Orcas West County candidates announce plans
Richard Fralick, who won the Orcas West County Council seat by a vote of 925 to opponent Mindy Kayl’s 801 votes, says he is ready to leave behind the campaign process and solve the problems facing county government.
Fralick celebrated at a party, planned independently of the outcome, to thank his supporters for their efforts and the completion of the campaign.
Fralick, a Ph.D. in physics, says his experience managing teams of scientists, with personnel, financing, budgets and scheduling challenges prepares him to “deliver a product, a solution” to county problems.
“The County will be successful if in four years, or however long it takes, we’re protecting all the things that brought us here.”
He describes a tension between common rights and property rights. “Finding the balance between those two… is going to take a lot of work. If we deal with it, some of the divisiveness in the county will go away.”
To do that, there has to be appropriate environmental, land use and zoning regulations, Fralick maintains.
The final 2009 county budget will determine priorities, says Fralick. “The county has to have its financial house in order,” he emphasized. “If it’s not sound, then it’s hard to do the things you have to do.”
He acknowledges that managing budgets in an economic downturn, is “never a fun process. People get hurt, they’re asked to do more with less.”
Although he says it’s presumptious to give advice, when pressed, he recommends, “Be as realistic and honest with the circumstances as you can be; ignoring them or hoping thy go away doesn’t work.”
He and his wife, Nanae, plan a three-week trip to Australia and New Zealand in December for “a very important” R & R break to “air our heads out” prior to assuming office on Jan. 12.
As Alan Lichter looks ahead at leaving county government, he plans to resume teaching, writing and consulting in mediation and conflict resolution work.
His experience in those endeavors stems from his days as a Ph.D. student at the University of Washington in the early 1970s, and a decade later, during his year as a Fulbright Scholar at the University of Gdansk in Poland, during the conflict between students supporting the Solidarity movement and the Communist government.
Although his work may take him to international locales, Lichter and his wife Kate plan to continue to reside on Orcas Island.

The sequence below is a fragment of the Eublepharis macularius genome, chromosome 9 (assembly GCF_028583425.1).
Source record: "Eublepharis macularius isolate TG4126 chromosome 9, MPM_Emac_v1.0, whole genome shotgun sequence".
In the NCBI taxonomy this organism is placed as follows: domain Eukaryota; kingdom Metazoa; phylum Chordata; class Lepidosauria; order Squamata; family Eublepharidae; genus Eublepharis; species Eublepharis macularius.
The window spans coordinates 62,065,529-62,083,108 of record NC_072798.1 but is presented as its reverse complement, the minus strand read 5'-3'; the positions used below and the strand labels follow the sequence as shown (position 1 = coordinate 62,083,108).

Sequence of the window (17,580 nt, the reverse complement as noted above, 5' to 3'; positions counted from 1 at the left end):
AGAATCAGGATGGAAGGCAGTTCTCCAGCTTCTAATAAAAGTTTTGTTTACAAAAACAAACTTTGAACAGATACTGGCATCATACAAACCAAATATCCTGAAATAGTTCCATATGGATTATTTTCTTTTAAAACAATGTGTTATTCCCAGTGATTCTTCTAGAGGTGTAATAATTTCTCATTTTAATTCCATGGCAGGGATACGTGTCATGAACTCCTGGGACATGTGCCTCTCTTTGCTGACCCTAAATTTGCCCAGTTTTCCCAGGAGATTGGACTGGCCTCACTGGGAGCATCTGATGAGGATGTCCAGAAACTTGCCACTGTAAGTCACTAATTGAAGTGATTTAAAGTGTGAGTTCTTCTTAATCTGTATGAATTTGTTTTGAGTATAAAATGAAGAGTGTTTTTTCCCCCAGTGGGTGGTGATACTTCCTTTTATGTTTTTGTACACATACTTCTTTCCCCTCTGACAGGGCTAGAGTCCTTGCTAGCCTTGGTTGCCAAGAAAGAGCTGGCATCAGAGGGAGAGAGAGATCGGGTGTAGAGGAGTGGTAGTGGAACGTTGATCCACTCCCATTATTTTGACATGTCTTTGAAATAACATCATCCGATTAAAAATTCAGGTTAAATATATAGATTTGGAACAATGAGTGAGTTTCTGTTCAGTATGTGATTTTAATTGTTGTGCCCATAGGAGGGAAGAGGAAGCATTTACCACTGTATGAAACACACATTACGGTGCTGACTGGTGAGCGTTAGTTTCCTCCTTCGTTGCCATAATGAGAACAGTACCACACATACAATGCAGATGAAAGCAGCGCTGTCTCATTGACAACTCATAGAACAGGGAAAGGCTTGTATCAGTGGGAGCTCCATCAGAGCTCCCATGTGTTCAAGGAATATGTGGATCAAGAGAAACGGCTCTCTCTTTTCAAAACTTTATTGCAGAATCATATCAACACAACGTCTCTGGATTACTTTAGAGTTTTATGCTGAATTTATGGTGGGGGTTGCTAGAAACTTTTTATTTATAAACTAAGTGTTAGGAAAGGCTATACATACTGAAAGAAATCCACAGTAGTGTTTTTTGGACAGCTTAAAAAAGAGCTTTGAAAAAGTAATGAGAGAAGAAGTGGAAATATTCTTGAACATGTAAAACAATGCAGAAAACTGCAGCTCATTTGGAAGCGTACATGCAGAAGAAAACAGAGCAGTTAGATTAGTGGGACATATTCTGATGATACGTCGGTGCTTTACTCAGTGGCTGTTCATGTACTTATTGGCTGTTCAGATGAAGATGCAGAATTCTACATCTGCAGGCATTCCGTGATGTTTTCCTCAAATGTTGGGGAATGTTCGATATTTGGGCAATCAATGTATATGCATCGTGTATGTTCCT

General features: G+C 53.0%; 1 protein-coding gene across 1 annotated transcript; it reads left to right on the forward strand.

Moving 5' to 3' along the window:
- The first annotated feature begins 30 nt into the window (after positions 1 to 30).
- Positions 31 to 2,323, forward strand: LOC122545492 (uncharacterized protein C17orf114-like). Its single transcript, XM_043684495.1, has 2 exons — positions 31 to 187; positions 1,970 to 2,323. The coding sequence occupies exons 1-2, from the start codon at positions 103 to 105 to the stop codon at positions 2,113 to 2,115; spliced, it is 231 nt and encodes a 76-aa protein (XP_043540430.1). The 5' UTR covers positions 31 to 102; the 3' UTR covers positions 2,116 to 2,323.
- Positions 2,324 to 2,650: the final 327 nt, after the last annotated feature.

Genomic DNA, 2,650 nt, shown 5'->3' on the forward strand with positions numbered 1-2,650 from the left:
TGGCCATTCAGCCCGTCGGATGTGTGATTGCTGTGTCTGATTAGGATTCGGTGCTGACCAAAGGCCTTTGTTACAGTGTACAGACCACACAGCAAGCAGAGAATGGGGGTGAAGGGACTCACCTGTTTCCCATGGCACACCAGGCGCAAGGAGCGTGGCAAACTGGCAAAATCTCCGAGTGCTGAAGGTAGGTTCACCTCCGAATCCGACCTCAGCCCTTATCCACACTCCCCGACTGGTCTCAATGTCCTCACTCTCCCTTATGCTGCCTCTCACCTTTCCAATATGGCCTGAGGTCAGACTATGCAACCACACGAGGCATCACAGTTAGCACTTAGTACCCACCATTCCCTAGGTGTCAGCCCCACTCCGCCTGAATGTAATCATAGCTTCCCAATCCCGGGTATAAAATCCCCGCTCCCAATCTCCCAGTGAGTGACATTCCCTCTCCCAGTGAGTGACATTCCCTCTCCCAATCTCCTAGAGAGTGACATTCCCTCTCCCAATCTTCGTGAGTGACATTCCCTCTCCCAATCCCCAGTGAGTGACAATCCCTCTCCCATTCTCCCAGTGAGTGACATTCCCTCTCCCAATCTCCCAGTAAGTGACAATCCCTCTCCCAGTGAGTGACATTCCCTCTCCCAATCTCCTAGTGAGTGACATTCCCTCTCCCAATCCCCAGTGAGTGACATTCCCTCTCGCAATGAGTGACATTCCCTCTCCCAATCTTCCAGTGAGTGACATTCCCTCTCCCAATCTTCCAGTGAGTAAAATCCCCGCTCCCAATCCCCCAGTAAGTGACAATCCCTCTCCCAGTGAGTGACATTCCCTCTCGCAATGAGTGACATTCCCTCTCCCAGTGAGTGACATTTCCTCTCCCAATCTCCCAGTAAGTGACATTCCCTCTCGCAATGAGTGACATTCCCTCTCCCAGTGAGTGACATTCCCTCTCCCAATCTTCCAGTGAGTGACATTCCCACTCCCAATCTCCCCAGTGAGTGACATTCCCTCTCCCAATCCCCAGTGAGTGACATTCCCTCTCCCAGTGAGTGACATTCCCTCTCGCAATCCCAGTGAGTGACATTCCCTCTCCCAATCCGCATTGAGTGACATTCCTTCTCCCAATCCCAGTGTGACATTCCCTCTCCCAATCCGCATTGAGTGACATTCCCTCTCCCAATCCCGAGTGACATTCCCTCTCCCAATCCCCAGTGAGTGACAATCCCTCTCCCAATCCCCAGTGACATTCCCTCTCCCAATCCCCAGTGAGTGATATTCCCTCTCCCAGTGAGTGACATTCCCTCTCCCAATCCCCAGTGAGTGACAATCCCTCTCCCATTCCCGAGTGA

Describing his four years on the County Council as a “wild ride,” Lichter takes pride in several accomplishments: chairing the Council in the first year of Charter government; co-authoring the ordinance that settled the “guest house” issue; writing a resolution to withdraw U.S. forces from Iraq that was passed by county voters in a ballot issue and was sent to President George W. Bush; organizing the workshop on Smart Growth; loosening the finances to fix the Lagoon Bridge in Moran State Park; and working to slow and manage growth, “though we still have quite a long way to go.”
He is proud of certain unpopular stands he took: opposing the passage of the Rosario Resort Master Plan; and supporting the citizen’s referendum that opposed the 2006 stormwater funding ordinance.
Lichter suggests that the one change he would make to the County Charter is to vote for council representatives throughout the whole county, rather than by location, “because most things we do affect the whole county.”
He foresees a continuing struggle to maintain efficiency and effectiveness in government, without it growing too large. “The county Vision Statement in the Comprehensive Plan calls for San Juan County to be small, rural, and reasonably quiet. How you balance that with effective government – and expand the tourist industry – will be tough.”
Lichter says he appreciates the support of county citizens for himself and many of his programs. “I consider it a privilege to serve them.”
In a statement after her loss to Fralick, candidate Mindy Kayl said, “I have a lot of emotions now, but am focusing on future endeavors. I am … ready for new growth. I still want to serve my community and keep Orcas the wonderful place that it is.”
Kayl will continue in her position of Chair of the Eastsound Planning Review Committee (EPRC) and says that among other concerns, “EPRC is hoping to host two open houses a year to focus on community outreach.”
She will also continue a plan to work with local churches and the sheriff’s department to have a meal on Sundays and possibly supplement the Food Bank effort.
She hopes to help develop an emergency short-term loan fund for islanders this winter, and invites any who would like to be a part of these future projects to contact her.
“I’m still here and still a leader!”